After retiring from Congress in 1983, she taught at Mount Holyoke College and co-founded the National Political Congress of Black Women. Her motto was, “I want to be remembered as a woman … who dared to be a catalyst of change.”
Let’s look at one Black dynamo who’s certainly standing on Chisholm’s shoulders. Stacey Abrams, founder of Fair Fight and the Democratic gubernatorial candidate for Georgia—the first Black woman Democratic nominee.
Abrams served 11 years in the Georgia House of Representatives, seven as the Democratic leader. In 2020, her organization, Fair Fight, launched initiatives that funded and trained teams to fight voter suppression in 20 battleground states.
Abrams is a lifetime member of the Council on Foreign Relations, where she serves on the Subcommittee on Diversity.
Abrams is the author of Lead from the Outside, Our Time is Now, and While Justice Sleeps in addition to eight romantic suspense novels under the pen name Selena Montgomery.
Abrams received degrees from Spelman College, the LBJ School of Public Affairs at the University of Texas, and Yale Law School.
We can’t talk about powerhouses without talking about Vice President Kamala Harris.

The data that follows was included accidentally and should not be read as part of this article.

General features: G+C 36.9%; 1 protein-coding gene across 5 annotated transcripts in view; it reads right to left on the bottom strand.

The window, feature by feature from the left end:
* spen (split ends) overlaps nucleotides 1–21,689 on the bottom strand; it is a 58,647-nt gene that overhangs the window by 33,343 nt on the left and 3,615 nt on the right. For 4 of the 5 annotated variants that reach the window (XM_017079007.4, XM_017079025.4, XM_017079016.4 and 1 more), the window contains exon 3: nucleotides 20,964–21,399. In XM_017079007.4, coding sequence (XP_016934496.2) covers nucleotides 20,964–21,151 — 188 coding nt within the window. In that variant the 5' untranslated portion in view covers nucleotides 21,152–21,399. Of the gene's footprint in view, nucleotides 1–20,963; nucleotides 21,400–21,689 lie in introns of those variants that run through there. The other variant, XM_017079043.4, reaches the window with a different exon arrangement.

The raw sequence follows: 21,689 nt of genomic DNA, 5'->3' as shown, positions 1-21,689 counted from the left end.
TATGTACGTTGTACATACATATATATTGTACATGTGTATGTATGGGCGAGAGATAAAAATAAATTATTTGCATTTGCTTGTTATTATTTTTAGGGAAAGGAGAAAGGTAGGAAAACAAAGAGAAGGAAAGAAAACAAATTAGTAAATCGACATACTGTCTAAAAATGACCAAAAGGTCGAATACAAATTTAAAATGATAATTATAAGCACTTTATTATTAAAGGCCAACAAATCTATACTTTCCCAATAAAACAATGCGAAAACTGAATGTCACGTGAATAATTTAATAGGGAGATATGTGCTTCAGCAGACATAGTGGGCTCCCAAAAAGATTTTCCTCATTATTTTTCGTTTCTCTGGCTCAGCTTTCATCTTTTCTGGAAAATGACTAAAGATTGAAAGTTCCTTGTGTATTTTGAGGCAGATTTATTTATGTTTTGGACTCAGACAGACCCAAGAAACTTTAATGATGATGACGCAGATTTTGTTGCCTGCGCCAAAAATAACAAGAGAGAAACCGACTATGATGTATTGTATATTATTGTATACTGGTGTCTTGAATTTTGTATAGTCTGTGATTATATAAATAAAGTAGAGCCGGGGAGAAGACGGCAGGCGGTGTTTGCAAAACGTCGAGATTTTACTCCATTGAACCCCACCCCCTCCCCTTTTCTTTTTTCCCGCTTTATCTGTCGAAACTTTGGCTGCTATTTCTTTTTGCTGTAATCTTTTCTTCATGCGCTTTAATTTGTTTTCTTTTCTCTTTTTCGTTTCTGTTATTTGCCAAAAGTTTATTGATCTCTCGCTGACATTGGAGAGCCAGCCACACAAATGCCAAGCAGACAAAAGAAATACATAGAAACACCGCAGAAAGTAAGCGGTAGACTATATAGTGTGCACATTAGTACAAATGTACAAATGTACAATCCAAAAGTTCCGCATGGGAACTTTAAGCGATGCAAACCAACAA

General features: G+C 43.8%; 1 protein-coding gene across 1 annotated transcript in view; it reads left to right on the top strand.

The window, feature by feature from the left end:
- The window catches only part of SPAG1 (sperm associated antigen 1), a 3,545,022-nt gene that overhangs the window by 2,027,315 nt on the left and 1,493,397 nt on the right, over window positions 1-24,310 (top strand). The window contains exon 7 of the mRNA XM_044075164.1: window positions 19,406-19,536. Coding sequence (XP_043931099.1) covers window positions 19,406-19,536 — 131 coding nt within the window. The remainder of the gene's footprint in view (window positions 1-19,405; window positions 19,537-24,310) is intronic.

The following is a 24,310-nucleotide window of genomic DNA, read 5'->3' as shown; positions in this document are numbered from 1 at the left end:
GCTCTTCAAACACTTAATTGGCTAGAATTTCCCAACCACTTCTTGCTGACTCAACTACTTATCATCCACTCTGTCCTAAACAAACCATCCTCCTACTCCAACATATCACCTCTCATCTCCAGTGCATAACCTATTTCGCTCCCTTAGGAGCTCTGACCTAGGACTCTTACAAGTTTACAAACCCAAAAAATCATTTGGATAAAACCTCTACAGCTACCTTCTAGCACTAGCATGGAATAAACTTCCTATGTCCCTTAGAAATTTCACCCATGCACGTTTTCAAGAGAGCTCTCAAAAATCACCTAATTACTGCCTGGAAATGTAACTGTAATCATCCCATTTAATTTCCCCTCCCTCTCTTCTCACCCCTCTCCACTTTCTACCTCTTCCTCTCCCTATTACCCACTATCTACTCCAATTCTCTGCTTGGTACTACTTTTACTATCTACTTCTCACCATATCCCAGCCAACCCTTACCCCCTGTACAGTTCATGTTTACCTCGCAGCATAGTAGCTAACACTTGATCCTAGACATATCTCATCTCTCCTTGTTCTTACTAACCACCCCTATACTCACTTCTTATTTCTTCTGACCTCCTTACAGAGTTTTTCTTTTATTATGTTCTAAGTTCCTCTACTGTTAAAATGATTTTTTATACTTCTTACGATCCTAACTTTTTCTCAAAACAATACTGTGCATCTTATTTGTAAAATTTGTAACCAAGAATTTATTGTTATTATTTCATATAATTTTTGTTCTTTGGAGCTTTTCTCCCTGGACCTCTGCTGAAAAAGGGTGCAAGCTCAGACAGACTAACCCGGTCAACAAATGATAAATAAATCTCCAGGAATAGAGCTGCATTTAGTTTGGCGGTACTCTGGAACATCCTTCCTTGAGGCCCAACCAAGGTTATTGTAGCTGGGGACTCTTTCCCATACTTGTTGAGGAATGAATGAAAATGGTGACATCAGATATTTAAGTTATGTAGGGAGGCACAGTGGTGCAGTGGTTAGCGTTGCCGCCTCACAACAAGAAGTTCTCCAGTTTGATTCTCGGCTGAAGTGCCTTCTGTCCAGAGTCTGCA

Vice President Kamala Harris
Although her first year in office has been impressive, Harris has been scrutinized in a way that’s unlike so many of her predecessors in the role.
Harris has been tasked with some hefty high-profile assignments, from immigration and the root causes of migration and border security to voting rights legislation, as well as myriad foreign policy issues such as global health security, the rights of women and children, and strengthening relationships with the nation’s closest allies. All of this is on top of the fact that we’re all facing a pandemic with no immediate end in sight. Harris and the administration are already fielding questions about whether or not Biden will run again in 2024.
But Harris, much like Biden, has tried to ignore the babble on the Hill and simply put her head down and trudged forward getting the work done.
Now let’s jump ahead to a few of the nominees Biden has been tossing around for the Supreme Court seat.
One likely contender is U.S. Circuit Judge Ketanji Brown Jackson, 51, of the Court of Appeals for the District of Columbia, and a former Breyer law clerk. Jackson grew up in Miami, Florida. She earned her Bachelor of Arts degree, magna cum laude, in government from Harvard College and a Juris Doctor, cum laude, from Harvard Law School, where she was an editor of the Harvard Law Review.
Jackson served as a law clerk for three federal judges: Judge Patti B. Saris, and U.S. Court of Appeals for the First Circuit Judge Bruce M. Selya (1997–1998). Then she clerked for Justice Breyer from 1999 until 2000.